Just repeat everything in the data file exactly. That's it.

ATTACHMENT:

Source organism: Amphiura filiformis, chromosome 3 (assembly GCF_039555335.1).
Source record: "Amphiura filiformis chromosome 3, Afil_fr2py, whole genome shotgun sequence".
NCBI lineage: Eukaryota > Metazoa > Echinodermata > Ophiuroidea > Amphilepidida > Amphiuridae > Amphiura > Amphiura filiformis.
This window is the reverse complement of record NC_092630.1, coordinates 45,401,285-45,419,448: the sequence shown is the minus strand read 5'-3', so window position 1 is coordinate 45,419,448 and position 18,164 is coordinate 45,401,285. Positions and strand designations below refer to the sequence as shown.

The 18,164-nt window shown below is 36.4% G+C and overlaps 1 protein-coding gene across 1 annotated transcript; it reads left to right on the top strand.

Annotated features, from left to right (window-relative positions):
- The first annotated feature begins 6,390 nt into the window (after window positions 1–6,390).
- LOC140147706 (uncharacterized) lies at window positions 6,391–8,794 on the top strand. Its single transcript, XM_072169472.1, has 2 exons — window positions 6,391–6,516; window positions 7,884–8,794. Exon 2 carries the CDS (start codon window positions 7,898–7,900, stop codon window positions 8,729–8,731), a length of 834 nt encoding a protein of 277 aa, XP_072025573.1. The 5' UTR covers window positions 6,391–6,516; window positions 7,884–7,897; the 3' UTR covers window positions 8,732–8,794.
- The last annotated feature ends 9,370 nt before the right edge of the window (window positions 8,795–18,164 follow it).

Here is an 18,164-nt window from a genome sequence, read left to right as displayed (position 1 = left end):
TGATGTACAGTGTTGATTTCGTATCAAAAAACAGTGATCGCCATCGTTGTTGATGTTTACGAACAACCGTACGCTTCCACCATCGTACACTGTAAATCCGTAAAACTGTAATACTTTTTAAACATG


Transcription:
Source organism: Amphiura filiformis, chromosome 3 (assembly GCF_039555335.1).
Source record: "Amphiura filiformis chromosome 3, Afil_fr2py, whole genome shotgun sequence".
NCBI lineage: Eukaryota > Metazoa > Echinodermata > Ophiuroidea > Amphilepidida > Amphiuridae > Amphiura > Amphiura filiformis.
This window is the reverse complement of record NC_092630.1, coordinates 45,401,285-45,419,448: the sequence shown is the minus strand read 5'-3', so window position 1 is coordinate 45,419,448 and position 18,164 is coordinate 45,401,285. Positions and strand designations below refer to the sequence as shown.

The 18,164-nt window shown below is 36.4% G+C and overlaps 1 protein-coding gene across 1 annotated transcript; it reads left to right on the top strand.

Annotated features, from left to right (window-relative positions):
- The first annotated feature begins 6,390 nt into the window (after window positions 1–6,390).
- LOC140147706 (uncharacterized) lies at window positions 6,391–8,794 on the top strand. Its single transcript, XM_072169472.1, has 2 exons — window positions 6,391–6,516; window positions 7,884–8,794. Exon 2 carries the CDS (start codon window positions 7,898–7,900, stop codon window positions 8,729–8,731), a length of 834 nt encoding a protein of 277 aa, XP_072025573.1. The 5' UTR covers window positions 6,391–6,516; window positions 7,884–7,897; the 3' UTR covers window positions 8,732–8,794.
- The last annotated feature ends 9,370 nt before the right edge of the window (window positions 8,795–18,164 follow it).

Here is an 18,164-nt window from a genome sequence, read left to right as displayed (position 1 = left end):
TGATGTACAGTGTTGATTTCGTATCAAAAAACAGTGATCGCCATCGTTGTTGATGTTTACGAACAACCGTACGCTTCCACCATCGTACACTGTAAATCCGTAAAACTGTAATACTTTTTAAACATG